Tuesday, June 14, 2011
Correcting Posture Imbalances
Alia and Rob Practising side lying myofascial techniques in Rochester NY workshop.
Muscles and movement are integrated into body-wide fascial webbing. Myofascia refers to muscle tissue and its web of connective (fascial) tissue. Fascia is the thin celophane-like covering that you can see covering the chicken breast when the skin is pulled back. Strains, tension, fixation and compensation are distributed throughout fascial lines and fascial webbing - so painful problems in one area of the body can be linked to other areas that are completely asymptomatic.
Modern medicine has excelled at the reductionist model (reducing the body to smaller and smaller parts to understand individual units). With anatomy the reductionist model has translated into athletic injury and posture imbalances being approached as isolated faulty mechanisms. Myofascial therapy studies the physical 'relationship' (knee bone connected to the thigh bone) of the body, so how one body part affected is effected by the whole.
Your body is a synergistic system stringing all parts together in order to understand the whole. It is still important to understand muscle based techniques, but this needs to be set in the context as a whole. (ie - You have low-back pain but your pelvis is level, not excessively tilted forward or back. The tension may be originating in the rounded mid-back.)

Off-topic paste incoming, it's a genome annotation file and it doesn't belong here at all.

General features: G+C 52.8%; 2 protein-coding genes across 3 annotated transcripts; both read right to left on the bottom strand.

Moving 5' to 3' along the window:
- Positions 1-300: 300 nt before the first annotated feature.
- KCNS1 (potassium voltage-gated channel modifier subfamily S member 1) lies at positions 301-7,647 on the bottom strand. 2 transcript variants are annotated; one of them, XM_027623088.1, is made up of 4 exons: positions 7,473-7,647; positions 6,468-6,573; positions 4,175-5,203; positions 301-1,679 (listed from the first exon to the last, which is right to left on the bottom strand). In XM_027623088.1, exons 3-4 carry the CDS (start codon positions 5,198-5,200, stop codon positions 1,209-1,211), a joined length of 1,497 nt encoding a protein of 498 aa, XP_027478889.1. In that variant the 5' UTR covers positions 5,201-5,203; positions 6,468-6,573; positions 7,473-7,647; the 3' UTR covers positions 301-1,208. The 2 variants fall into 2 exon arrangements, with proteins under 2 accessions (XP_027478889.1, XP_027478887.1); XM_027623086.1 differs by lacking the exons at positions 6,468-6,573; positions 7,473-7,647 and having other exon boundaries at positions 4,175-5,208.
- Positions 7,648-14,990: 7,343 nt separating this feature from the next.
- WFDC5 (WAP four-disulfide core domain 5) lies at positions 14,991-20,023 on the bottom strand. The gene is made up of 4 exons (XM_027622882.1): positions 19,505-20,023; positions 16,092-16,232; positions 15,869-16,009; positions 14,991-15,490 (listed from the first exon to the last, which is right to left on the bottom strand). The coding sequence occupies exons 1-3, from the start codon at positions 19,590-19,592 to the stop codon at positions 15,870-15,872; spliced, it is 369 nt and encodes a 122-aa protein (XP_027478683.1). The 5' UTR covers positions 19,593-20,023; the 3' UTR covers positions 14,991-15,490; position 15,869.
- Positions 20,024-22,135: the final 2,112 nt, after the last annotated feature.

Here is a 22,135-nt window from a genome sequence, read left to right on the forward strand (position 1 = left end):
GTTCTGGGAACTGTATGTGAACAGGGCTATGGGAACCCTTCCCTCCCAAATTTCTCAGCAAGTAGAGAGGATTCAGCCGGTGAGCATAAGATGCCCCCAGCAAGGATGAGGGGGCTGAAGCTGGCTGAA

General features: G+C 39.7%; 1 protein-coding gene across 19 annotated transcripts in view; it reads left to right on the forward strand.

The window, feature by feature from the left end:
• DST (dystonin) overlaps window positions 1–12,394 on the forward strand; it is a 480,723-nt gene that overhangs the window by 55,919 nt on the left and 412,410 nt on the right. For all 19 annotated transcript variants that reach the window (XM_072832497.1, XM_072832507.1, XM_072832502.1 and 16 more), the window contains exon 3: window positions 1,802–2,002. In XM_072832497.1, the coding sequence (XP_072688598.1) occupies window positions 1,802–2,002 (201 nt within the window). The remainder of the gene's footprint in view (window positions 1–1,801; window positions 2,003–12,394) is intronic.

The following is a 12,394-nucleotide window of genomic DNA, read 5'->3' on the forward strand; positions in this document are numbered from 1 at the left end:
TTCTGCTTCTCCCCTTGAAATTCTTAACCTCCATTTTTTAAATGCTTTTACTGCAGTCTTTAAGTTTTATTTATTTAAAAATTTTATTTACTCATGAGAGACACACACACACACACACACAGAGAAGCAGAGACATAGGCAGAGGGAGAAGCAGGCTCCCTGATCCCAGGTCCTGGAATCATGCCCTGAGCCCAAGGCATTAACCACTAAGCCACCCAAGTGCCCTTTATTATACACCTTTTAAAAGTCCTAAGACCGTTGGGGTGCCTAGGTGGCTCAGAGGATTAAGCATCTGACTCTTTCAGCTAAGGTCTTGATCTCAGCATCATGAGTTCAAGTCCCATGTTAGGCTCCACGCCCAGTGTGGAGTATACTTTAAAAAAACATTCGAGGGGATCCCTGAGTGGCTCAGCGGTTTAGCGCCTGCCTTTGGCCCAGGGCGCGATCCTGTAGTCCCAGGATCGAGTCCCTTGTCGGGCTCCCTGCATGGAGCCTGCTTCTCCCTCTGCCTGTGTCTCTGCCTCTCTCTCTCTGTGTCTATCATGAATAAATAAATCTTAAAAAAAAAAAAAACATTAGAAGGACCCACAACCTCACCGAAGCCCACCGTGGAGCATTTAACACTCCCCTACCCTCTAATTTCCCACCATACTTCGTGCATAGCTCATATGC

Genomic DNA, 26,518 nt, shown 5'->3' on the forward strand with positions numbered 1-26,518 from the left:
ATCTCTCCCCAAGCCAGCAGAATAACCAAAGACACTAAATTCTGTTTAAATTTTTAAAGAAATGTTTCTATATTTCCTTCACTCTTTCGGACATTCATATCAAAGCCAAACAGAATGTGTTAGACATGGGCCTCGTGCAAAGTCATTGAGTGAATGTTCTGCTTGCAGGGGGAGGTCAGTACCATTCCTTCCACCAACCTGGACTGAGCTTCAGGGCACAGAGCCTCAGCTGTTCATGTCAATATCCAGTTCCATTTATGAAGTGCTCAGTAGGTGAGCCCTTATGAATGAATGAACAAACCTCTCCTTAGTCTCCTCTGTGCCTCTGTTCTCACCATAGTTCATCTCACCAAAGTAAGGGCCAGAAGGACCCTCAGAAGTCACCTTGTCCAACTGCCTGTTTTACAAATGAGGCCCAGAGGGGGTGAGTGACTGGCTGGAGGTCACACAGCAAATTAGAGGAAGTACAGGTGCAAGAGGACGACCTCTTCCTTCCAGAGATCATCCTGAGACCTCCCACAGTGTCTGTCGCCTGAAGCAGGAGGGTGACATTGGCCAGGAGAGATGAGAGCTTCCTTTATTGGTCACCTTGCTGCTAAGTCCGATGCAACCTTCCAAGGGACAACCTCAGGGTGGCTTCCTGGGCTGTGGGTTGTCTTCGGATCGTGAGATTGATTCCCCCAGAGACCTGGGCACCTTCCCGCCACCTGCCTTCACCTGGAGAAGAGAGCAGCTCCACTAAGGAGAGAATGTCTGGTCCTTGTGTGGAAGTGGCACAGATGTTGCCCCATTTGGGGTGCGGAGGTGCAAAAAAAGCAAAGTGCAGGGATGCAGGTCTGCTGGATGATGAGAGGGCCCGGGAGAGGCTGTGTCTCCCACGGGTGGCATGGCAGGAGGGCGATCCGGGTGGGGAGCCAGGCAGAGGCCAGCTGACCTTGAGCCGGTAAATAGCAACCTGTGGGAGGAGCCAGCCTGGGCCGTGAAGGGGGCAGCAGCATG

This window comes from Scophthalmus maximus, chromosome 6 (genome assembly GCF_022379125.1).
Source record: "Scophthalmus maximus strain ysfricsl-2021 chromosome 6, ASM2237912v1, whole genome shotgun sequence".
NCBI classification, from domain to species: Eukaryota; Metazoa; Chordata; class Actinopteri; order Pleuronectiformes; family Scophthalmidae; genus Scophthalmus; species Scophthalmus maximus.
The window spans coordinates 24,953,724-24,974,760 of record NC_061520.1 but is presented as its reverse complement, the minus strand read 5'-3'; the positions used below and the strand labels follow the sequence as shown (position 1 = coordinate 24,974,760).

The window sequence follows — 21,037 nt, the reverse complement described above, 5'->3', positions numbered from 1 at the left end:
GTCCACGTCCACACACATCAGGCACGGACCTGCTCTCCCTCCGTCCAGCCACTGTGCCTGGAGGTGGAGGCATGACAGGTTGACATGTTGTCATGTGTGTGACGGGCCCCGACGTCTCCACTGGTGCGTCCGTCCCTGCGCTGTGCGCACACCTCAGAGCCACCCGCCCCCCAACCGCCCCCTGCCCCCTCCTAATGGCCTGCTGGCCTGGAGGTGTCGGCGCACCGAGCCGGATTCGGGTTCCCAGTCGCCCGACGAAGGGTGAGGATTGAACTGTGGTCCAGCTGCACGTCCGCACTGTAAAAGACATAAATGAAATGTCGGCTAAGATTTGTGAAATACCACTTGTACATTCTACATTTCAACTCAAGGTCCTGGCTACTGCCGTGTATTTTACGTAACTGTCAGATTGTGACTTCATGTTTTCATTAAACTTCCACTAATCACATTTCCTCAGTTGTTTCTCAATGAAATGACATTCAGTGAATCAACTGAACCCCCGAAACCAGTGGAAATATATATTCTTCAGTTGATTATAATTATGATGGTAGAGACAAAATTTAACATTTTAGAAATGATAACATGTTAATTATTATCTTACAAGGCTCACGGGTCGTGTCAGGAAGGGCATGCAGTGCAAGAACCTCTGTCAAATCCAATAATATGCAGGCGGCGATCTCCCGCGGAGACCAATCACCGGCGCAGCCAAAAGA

Summary: Myofascial therapy addresses the interrelationship of muscle fascia across extended lines and planes throughout the body. True myofascial therapy takes a global view of the individuals alignment and movement patterns. The body's anatomy transmits strain and restriction of movement through absorbed tension in fascial webbing. Fascial therapy 'unpins' the tight, stuck facia to allow the muscle bundles to move more freely and allow the skeleton to align naturally, free of tension. When thinking 'fascia' think of tension, posture and alignment and 'muslces' is the functional part with specific, controlled movement.
Myofascial therapy is an essential component to fitness training and injury rehabilitation.